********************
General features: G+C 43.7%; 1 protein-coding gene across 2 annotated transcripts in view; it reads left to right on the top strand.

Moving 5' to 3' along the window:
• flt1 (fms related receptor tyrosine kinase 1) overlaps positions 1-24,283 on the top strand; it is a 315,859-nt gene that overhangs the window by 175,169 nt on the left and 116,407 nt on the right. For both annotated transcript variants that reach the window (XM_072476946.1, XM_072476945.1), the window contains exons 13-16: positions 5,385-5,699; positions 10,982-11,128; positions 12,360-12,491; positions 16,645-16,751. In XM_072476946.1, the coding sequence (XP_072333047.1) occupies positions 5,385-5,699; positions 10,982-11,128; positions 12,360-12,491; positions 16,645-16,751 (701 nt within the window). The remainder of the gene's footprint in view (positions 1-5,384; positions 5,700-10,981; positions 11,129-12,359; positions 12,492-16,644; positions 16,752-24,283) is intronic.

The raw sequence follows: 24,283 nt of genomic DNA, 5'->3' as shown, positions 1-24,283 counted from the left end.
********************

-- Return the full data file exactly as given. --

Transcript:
General features: G+C 43.7%; 1 protein-coding gene across 2 annotated transcripts in view; it reads left to right on the top strand.

Moving 5' to 3' along the window:
• flt1 (fms related receptor tyrosine kinase 1) overlaps positions 1-24,283 on the top strand; it is a 315,859-nt gene that overhangs the window by 175,169 nt on the left and 116,407 nt on the right. For both annotated transcript variants that reach the window (XM_072476946.1, XM_072476945.1), the window contains exons 13-16: positions 5,385-5,699; positions 10,982-11,128; positions 12,360-12,491; positions 16,645-16,751. In XM_072476946.1, the coding sequence (XP_072333047.1) occupies positions 5,385-5,699; positions 10,982-11,128; positions 12,360-12,491; positions 16,645-16,751 (701 nt within the window). The remainder of the gene's footprint in view (positions 1-5,384; positions 5,700-10,981; positions 11,129-12,359; positions 12,492-16,644; positions 16,752-24,283) is intronic.

The raw sequence follows: 24,283 nt of genomic DNA, 5'->3' as shown, positions 1-24,283 counted from the left end.